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Human and Social Degradation of Early Capital

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Human and Social Degradation of Early Capitalism

The mercantile system was hodgepodges of economic theories dominate throughout England and France in the three centuries leading up to early eighteenth century. This system marked the beginning of large scale government intervention into the economic life of the common people of the nation.

“Prior to mercantilism, the most important economic work done in Europe was by the medieval scholastic theorists. The goal of these thinkers was to find an economic system that was compatible with Christian doctrines of piety and justice.”

“Mercantilists viewed the economic system as a zero-sum game, in which any gain by one party required a loss by another. Thus, any system of policies that benefited one group would by definition harm the other…To a certain extent, mercantilist doctrine itself made a general theory of economics impossible.” Wiki quote

The mercantile system developed when the feudal system was slowly being transformed into centralized nation-states. The system was centered in England and France. Industries were organized around guilds that were regulated by states by numerous and non integrated directives. Often foreign artisans and craftsmen were imported. The mercantile policies were embraced by both the Tudor and Stuart periods.

The mercantile system was seen as essential to a nation’s success. It fostered intense violence during the 17th and 18th centuries; European power spread across the globe.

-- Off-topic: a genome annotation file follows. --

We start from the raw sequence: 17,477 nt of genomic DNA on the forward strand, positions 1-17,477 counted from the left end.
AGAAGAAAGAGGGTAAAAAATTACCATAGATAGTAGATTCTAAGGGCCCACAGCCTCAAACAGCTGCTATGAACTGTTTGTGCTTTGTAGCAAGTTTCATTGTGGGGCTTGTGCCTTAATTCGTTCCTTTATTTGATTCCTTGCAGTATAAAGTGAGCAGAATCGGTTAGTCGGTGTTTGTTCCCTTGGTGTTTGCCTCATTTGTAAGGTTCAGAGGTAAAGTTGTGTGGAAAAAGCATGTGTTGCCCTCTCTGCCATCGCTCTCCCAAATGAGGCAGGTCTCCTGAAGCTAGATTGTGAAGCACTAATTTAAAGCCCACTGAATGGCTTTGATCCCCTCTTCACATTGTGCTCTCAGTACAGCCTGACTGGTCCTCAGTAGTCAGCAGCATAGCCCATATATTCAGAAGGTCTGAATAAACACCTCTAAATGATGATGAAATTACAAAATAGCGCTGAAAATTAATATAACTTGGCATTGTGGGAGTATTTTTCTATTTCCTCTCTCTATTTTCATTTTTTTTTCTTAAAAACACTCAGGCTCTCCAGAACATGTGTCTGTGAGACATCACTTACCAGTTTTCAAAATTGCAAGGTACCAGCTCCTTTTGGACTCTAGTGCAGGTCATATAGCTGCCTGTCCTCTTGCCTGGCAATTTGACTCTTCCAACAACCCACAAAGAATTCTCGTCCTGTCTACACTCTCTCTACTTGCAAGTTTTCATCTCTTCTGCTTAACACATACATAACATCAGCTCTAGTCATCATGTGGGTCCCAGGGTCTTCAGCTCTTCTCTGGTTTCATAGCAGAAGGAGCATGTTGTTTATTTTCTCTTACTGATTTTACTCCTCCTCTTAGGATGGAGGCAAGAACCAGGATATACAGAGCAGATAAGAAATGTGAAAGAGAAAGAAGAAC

Eighteenth-century English society resisted, unconsciously, all attempt at making it an appendage of an integrated economic market system. To establish a market system, especially in England’s rural civilization, implied the wholesale destruction of the traditional fabric of society.

The market for labor was the last to be established to facilitate the new industrial system. “In the end the free labor market, in spite of the inhuman methods employed in creating it, proved financially beneficial to all concerned.”

In England strict laws restricted the mobility of labor; the laborer was securely bound to the parish. “The Act of Settlement of 1662, which laid down the rules of so-called parish serfdom, was loosened only in 1795.” This legal act was called the Speenhamland Law, otherwise called the “allowance system”, which introduced the “right to live”, “and until abolished in 1834, effectively prevented the establishment of a competitive labor market.”

Quotes from “The Great Transformation: The Political and Economic Origins of Our Time” by Karl Polanyi

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